Mueller State Park has many opportunities for the nature lover with a mixed coniferous forest, wetland and other plant communities, numerous species of wildlife and interesting geological features.
A popular wildlife watching area, Mueller is home to elk, black bear, mountain lions, hawks and mule deer. Over 115 species of migratory and resident birds are known for this area including raptors and songbirds. Common raptors are golden eagle, red-tailed hawk, Cooper’s hawk, goshawk, American kestrel, great horned owl and turkey vulture. Visitors are also likely to see broad-tailed hummingbird, common flicker, yellow-bellied sapsucker, hairy woodpecker, Steller’s jay, Clark’s nutcracker, mountain chickadee and mountain bluebird. The number and diversity of invertebrate species present in aquatic and terrestrial habitats are considered normal for the region. Mueller’s ponds are home to trout.
Ecologically, park uplands are dominated by mixed coniferous forest, aspen forest, montane grassland, rock outcrop and wetland communities. Mature stands of bristlecone pine, ponderosa pine, limber pine, Douglas-fir, Engelmann spruce, and aspen are found on south facing slopes. North facing slopes support stands of Engelmann spruce, limber pine, Douglas fir and aspen. Common understory species include common juniper, kinnikinnick, white stem gooseberry, prickly currant, mountain mahogany, raspberry, pine dropseed and mountain muhly. Aspen stands dominate portions of the northern meadows.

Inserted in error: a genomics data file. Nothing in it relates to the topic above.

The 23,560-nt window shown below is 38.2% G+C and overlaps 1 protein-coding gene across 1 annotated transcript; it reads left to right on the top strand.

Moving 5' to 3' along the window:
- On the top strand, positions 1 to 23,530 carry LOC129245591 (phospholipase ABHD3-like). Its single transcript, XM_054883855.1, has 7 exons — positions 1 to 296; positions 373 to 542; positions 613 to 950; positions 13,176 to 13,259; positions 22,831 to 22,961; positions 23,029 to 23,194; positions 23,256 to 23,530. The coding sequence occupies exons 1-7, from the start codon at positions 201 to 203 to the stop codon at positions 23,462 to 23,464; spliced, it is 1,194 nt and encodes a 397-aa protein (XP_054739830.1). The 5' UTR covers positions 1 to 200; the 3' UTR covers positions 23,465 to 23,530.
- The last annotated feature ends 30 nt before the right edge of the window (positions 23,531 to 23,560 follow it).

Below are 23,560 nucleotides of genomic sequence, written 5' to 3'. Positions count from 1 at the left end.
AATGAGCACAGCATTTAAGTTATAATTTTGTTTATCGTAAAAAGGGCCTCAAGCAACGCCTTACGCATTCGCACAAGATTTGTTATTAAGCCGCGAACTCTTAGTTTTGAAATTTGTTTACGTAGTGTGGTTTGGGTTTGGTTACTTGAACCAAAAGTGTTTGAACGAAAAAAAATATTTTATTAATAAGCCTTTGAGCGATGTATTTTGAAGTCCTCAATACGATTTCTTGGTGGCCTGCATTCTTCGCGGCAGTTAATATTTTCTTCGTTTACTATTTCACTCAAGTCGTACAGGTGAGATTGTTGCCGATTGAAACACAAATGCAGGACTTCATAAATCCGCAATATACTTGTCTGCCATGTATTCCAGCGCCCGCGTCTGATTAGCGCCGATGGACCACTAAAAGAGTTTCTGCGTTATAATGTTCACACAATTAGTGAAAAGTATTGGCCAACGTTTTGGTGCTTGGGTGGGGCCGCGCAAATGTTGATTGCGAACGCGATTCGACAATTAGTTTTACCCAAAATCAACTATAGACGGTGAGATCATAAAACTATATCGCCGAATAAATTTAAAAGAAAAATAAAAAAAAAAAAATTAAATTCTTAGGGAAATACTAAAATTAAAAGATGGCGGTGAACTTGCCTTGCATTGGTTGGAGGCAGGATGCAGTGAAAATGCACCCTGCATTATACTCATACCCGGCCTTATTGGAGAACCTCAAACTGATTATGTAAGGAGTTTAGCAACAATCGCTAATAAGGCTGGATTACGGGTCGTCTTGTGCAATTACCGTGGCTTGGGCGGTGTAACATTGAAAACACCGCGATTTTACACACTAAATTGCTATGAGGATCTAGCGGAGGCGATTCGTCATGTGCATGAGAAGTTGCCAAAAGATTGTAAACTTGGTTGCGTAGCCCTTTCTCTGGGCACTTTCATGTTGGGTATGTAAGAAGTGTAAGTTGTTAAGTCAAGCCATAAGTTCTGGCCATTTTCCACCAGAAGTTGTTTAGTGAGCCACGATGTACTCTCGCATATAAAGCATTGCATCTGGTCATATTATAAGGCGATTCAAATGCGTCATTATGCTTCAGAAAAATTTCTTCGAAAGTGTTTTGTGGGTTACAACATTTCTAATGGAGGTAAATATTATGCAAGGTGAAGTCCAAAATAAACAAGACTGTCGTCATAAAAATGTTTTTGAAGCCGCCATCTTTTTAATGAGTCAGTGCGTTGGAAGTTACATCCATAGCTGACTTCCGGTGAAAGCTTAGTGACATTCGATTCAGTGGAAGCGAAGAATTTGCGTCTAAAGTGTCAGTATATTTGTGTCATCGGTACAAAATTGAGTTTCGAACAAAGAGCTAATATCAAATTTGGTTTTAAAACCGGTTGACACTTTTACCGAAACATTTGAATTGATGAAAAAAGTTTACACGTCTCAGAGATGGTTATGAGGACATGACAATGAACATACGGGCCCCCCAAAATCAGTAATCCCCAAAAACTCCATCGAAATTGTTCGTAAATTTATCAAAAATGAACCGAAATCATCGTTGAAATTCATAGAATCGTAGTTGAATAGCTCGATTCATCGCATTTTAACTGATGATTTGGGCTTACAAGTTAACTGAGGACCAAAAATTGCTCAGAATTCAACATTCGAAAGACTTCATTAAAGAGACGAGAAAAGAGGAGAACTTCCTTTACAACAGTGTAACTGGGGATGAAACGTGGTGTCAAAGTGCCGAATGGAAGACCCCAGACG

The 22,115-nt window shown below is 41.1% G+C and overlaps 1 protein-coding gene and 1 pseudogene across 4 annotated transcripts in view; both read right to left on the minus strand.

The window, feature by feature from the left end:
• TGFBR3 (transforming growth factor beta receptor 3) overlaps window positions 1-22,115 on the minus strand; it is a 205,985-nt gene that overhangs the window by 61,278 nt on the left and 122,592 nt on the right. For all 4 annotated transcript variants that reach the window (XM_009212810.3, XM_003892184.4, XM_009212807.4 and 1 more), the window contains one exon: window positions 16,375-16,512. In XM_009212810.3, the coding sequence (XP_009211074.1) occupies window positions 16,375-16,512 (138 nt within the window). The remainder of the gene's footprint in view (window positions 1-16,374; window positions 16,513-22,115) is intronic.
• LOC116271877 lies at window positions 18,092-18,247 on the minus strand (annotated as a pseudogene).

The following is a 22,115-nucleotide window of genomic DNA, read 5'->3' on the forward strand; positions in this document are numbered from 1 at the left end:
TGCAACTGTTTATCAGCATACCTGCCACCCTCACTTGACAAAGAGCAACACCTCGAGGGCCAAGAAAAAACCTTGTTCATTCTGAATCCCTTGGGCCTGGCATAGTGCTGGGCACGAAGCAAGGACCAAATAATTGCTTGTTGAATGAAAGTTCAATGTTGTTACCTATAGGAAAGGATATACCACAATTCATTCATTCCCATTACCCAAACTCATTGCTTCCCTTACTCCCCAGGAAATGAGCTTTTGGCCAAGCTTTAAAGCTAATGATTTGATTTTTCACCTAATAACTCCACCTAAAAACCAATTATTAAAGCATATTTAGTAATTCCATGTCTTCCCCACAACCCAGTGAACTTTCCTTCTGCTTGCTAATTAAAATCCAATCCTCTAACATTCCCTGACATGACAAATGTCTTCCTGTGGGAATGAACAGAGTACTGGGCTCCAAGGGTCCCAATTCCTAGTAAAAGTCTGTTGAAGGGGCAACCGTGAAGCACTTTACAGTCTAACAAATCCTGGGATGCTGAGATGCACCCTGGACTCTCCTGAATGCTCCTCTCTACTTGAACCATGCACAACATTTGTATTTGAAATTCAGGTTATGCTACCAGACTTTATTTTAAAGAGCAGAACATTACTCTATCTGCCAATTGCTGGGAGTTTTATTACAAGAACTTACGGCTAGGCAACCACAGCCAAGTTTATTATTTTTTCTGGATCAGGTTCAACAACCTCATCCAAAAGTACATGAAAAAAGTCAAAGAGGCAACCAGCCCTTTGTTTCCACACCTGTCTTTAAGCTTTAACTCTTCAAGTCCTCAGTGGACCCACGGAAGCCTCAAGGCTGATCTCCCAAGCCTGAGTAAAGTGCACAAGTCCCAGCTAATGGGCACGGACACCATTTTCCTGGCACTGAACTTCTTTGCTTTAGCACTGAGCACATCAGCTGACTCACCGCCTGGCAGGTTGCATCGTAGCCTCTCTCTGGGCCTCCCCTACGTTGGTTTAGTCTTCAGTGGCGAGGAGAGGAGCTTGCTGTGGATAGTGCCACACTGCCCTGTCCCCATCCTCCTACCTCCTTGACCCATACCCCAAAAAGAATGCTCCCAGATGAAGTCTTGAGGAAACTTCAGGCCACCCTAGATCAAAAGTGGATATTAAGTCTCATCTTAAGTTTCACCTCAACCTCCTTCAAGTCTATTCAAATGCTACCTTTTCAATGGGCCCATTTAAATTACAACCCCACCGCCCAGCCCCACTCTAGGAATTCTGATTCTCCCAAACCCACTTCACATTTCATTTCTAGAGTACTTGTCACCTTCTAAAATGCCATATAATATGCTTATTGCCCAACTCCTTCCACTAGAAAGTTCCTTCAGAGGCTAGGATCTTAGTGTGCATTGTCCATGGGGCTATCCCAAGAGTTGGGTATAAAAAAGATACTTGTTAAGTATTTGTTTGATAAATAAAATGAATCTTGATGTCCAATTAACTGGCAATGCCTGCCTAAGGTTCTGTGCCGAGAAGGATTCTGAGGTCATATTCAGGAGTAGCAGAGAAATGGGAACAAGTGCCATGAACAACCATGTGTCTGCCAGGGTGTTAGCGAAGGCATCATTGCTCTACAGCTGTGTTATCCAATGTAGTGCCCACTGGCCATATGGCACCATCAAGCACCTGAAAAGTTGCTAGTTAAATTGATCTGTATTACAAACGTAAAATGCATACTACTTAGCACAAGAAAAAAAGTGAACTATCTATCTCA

Understory species common to aspen stands include shrubby cinquefoil, Rocky mountain maple, red elderberry, baneberry, Colorado blue columbine, monkshood, bluebells, golden banner, yarrow and harebell. Montane grasslands or meadows are common in the northern portion on dry clay soils; common grass species include Arizona fescue, needlegrass, blue grama, prairie Junegrass, squirreltail, milkvetch, locoweed, penstemon, pussytoes and stonecrop. A variety of wetland communities are present along tributary drainages, pond margins and on seeps and springs. Several uncommon or rare plant species on the park include calypso orchid, rattlesnake fern, grass fern, maidenhair spleenwort, bunchberry, swamp violet and golden sedge.
Mueller encompasses 5,121 acres. It lies on the western foothills of Pikes Peak, an area supporting aspen and montane coniferous forests and montane grassland. Precambrian Pikes Peak Granite, part of the Pike’s Peak batholith, underlies Mueller. Pikes Peak Granite consists of biotite or biotite-hornblende rocks. Several inactive faults trend north to south through the park.